1998-1999 indexDistributed January 8, 1999
The Floating World Comes of Age
Bell Gallery to show Masami Teraoka retrospective through March 7
The David Winton Bell Gallery at Brown University will present "Masami Teraoka: From Tradition to Technology, the Floating World Comes of Age" from Jan. 23 through March 7, 1999. The retrospective will feature more than 30 paintings produced by the Japanese-American painter during the last 25 years.
PROVIDENCE, R.I. -- An exhibition showcasing the art of Japanese-American painter Masami Teraoka will be presented at the David Winton Bell Gallery at Brown University from Jan. 23 through March 7, 1999. The retrospective, "Masami Teraoka: From Tradition to Technology, the Floating World Comes of Age," will include more than 30 works that survey the artist's production from 1974 to the present.
As part of the exhibition, Alexandra Munroe, director of the Japan Society Gallery, will lecture on the artist's work. Munroe will present "Masami Teraoka and the Japanese Avant Garde" at 6 p.m. Tuesday, Feb. 4, in the List Art Center Auditorium. A reception will follow the lecture.
Trained at Kwamseo Gakuin University in Kobe, Japan, and at the Otis Art Institute in Los Angeles, Teraoka creates paintings that are humorous, irreverent and sometimes poignant commentaries on contemporary cultural issues. Influenced by ukiyo-e, a style of Japanese woodblock prints from the 18th and 19th centuries, Teraoka's watercolors place geishas, kabuki actors and samurais in modern-day situations where they encounter hamburgers, snorkels, roller blades, condoms, video cameras and computers.
"For more than 25 years, Teraoka has examined the cultural clash between his native Japan and his adopted homeland in the United States," said Jo-Ann Conklin, director of the Bell Gallery. "He uses humor to address many complex and difficult societal issues."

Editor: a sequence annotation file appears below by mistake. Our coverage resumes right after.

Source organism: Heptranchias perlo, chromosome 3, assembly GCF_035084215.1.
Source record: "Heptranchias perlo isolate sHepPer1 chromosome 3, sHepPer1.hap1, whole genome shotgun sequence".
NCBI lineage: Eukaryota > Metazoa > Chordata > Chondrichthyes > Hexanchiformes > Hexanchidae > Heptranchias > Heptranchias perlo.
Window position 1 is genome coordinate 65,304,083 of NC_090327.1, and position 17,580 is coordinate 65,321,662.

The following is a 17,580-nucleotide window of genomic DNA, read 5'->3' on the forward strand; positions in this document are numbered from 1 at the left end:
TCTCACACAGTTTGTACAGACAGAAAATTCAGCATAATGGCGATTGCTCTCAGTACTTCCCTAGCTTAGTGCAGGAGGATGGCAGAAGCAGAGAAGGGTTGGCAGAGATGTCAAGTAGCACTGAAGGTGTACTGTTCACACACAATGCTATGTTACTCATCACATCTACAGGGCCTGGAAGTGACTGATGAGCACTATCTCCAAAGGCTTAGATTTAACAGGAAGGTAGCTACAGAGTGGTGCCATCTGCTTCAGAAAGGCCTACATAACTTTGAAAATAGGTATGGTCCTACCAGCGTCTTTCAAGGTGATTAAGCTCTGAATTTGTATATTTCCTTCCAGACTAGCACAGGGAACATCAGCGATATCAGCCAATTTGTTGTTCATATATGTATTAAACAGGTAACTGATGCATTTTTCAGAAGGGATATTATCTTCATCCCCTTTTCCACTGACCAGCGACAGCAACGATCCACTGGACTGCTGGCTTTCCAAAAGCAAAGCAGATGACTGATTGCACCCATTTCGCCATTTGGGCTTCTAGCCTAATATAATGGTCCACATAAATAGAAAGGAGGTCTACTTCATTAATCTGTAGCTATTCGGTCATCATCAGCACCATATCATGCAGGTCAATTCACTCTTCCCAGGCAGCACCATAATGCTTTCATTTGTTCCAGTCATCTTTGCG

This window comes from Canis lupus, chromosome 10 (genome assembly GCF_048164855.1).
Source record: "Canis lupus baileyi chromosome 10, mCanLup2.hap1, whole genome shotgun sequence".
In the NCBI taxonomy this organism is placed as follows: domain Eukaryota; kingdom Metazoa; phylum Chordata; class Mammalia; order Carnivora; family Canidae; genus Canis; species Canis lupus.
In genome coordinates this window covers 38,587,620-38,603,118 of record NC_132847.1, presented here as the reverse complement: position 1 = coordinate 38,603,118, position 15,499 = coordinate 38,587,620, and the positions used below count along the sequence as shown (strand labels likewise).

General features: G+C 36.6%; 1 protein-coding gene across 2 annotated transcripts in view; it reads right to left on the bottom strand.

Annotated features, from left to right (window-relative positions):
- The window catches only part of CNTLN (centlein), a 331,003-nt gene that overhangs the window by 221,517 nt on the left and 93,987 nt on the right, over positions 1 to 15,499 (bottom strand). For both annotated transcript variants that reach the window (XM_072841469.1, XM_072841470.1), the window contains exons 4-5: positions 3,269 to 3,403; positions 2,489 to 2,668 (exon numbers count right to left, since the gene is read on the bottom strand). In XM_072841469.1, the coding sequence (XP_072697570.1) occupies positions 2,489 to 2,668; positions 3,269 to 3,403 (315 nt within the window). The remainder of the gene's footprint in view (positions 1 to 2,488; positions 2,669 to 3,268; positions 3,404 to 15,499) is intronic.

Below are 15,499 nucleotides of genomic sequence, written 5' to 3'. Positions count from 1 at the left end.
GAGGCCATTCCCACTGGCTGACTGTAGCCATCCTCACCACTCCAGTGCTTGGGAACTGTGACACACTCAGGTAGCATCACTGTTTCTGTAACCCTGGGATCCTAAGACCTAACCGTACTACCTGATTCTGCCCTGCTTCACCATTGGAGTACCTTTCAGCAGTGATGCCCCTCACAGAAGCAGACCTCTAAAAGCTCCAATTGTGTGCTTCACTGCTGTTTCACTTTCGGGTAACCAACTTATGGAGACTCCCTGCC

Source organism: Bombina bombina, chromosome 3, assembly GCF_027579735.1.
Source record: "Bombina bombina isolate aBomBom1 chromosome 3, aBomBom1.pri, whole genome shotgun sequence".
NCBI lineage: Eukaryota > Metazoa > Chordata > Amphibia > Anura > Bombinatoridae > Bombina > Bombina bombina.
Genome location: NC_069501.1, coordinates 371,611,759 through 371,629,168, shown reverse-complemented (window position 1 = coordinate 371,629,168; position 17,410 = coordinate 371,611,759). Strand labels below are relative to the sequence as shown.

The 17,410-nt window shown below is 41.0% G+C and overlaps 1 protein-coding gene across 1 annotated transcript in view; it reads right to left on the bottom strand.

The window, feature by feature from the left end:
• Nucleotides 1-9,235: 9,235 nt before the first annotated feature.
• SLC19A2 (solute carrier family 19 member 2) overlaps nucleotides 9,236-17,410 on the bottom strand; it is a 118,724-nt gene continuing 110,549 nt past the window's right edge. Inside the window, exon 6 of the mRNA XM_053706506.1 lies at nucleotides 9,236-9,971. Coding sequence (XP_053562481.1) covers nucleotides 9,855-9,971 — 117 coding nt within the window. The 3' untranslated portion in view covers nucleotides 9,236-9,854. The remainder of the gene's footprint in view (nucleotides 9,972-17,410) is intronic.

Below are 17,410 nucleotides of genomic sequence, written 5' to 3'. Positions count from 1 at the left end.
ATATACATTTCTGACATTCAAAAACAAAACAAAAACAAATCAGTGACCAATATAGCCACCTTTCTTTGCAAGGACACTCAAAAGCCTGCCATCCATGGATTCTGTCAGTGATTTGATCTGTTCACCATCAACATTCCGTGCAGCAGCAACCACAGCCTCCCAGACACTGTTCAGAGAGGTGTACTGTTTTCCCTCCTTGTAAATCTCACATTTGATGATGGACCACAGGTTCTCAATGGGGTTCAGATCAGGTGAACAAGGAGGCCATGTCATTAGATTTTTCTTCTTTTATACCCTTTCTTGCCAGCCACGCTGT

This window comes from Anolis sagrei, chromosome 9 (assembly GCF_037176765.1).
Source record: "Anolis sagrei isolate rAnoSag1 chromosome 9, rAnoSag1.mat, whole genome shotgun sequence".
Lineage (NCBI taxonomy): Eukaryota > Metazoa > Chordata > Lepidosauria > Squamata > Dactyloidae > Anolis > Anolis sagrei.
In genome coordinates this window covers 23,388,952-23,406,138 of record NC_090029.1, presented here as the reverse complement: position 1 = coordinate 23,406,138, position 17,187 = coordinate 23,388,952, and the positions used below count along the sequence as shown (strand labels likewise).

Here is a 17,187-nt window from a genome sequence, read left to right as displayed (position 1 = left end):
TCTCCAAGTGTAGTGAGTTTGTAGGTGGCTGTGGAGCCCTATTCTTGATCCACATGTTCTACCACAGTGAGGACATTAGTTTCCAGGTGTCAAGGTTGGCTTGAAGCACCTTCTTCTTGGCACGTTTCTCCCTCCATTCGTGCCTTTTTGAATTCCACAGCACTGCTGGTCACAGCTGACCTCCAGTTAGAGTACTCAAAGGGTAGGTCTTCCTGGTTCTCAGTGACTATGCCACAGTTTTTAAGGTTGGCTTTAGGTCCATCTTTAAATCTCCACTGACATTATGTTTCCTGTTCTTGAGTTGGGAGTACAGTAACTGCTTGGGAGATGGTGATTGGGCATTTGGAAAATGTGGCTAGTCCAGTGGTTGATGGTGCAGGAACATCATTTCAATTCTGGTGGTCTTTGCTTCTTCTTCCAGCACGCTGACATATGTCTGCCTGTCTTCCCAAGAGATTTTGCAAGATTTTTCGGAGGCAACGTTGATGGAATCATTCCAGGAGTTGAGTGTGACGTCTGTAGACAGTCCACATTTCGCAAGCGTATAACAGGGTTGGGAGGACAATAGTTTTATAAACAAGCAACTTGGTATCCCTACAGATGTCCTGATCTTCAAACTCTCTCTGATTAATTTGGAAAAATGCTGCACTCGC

The exhibition, which was displayed at the 1998 Nagano Olympic Cultural Program, will feature several early pieces from Teraoka's career. "It will include selections from McDonald's Hamburgers Invading Japan and Venice Nude Beach, which portrays the artist as a 19th-century pilgrim in a land of fast food and nude bathing beauties," Conklin said.
The retrospective also will feature pieces that reflect Teraoka's response to the AIDS epidemic, environmental destruction, and the alienation of contemporary society at the hands of computer technology. Works from the AIDS Series and The Adam and Eve Series will be shown. In the AIDS Series, for example, Teraoka portrays photographer Robert Mapplethorpe, who died of AIDS, as a samurai confronting the prejudices of an outraged government official. The Adam and Eve Series shows the Biblical couple as the first casualties of modern technology.
In addition, the exhibit will showcase a small number of Teraoka seascapes and landscapes. "The works simply describe the beauty of the California and Hawaiian coastline," said Conklin.
Teraoka's paintings have been shown in galleries and museums throughout the United States, Japan and Europe, and are included in the permanent collections of the Metropolitan Museum of Art, The National Museum of American Art and the Honolulu Contemporary Museum.
The exhibition is free and open to the public. Bell Gallery hours are Monday through Friday 11 a.m.-4 p.m. and Saturday and Sunday 1-4 p.m. For more information call (401) 862-2932.
Editors: A selection of black-and-white prints and color transparencies is available through Glenn Hare in the Brown News Bureau at (401) 863-2476. Some of the works presented in this exhibition contain explicit sexual themes and depictions in the classical Japanese shunga (erotica) tradition.######